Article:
Despite the fact that limited literacy has been found to be a strong predictor of health outcomes and health care utilization patterns across populations and health conditions, limited research has examined the relationships among literacy and serious mental illness.
Increasing our understanding of the patterns and prevalence of limited literacy among people living with the full range of psychiatric disorders is a necessary step to our understanding of the impact and meaning of limited literacy in the lives of people with mental illness.
While the vision of “a life in the community for all” has been clearly articulated (Department of Health and Human Services, 2003), barriers to recovery and full community participation remain. The role of limited literacy, as one such barrier, has been poorly examined. Increasing our understanding of the role of limited literacy will inform our understandings of disparities experienced by people with serious mental illness (SMI) and efforts to reduce these disparities.
This knowledge will also inform the development of treatment and service provision to best meet the needs of those with limited literacy and ultimately improve the capabilities of people living with mental illness to improve health and support full community participation. The goal of this study is to increase our understanding of the prevalence of limited literacy among people using public, urban mental health outpatient services and to examine mechanisms that inform our understanding of these relationships. We will examine the ways in which limited literacy affects the lives of people living with serious mental illness.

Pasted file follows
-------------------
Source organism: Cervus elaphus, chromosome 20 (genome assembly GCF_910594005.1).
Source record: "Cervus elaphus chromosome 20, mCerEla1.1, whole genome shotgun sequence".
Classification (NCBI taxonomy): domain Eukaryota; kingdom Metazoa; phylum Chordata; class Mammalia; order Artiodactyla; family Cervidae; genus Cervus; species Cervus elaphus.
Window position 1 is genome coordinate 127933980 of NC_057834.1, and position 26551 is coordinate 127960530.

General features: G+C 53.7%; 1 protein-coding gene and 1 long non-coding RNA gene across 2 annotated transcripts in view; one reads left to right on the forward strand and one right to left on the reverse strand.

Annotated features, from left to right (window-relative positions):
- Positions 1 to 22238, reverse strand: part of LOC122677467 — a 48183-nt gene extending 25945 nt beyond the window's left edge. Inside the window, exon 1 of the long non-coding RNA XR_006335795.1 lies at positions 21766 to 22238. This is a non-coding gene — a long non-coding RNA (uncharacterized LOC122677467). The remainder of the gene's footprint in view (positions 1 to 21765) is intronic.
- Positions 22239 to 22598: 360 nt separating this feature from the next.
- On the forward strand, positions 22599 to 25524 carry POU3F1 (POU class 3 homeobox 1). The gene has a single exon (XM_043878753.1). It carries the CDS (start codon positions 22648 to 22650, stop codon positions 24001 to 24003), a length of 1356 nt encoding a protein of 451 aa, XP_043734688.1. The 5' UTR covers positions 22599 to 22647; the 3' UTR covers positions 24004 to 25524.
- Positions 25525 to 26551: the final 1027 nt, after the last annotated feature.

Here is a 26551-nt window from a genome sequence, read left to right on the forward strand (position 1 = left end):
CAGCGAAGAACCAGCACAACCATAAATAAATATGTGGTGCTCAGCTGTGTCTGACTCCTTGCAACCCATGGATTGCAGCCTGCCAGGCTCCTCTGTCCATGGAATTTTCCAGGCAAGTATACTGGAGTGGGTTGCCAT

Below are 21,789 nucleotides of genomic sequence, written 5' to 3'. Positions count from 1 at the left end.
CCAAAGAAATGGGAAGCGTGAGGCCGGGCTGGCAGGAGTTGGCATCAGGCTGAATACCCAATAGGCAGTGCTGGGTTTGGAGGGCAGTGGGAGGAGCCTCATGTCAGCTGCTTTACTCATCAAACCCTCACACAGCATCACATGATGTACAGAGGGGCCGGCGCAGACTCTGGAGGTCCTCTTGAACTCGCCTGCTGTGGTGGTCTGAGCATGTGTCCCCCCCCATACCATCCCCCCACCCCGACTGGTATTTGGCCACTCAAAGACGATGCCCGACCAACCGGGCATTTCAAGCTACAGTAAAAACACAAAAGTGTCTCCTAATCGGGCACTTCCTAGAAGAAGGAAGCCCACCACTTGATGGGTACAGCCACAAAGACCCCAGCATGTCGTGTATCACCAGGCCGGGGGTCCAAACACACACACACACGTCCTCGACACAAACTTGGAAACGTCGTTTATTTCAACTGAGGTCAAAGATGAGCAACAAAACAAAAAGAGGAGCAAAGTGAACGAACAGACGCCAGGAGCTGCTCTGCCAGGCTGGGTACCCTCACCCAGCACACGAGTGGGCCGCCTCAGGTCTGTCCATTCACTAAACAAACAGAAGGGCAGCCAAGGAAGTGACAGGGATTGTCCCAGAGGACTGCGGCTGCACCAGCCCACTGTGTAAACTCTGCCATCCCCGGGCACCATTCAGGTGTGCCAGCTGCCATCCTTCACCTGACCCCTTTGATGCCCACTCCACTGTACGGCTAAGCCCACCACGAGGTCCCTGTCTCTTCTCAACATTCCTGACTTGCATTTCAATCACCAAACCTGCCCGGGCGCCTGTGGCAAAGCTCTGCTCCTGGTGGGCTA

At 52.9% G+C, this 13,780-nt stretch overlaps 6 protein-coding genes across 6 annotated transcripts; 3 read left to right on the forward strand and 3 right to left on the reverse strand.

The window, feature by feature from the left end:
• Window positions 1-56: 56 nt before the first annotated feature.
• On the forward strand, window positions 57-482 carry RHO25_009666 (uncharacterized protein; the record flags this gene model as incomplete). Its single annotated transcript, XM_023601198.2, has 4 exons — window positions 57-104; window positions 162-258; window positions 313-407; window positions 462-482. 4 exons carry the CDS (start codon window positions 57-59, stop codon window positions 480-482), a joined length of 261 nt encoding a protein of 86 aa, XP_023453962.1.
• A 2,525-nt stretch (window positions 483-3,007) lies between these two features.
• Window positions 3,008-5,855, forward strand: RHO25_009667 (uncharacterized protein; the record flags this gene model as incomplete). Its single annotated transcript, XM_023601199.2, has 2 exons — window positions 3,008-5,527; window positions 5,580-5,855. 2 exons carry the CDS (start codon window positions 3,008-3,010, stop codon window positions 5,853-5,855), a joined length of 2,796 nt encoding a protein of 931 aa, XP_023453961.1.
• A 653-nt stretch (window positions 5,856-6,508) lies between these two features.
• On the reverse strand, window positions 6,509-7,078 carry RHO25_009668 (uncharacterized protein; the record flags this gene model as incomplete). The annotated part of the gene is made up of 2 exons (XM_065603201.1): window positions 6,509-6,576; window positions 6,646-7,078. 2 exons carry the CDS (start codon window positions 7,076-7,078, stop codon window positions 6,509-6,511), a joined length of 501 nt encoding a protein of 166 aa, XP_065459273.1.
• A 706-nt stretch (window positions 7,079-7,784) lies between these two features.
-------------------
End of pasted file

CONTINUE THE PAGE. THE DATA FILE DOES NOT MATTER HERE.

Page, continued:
The results of this study will inform and expand multiple fields of research including mental health services research, psychiatric rehabilitation and recovery, and literacy and education. In addition, these findings will provide needed knowledge to be used by those developing programs for people with mental illness and policies to promote health, wellness and participation for people with mental illness.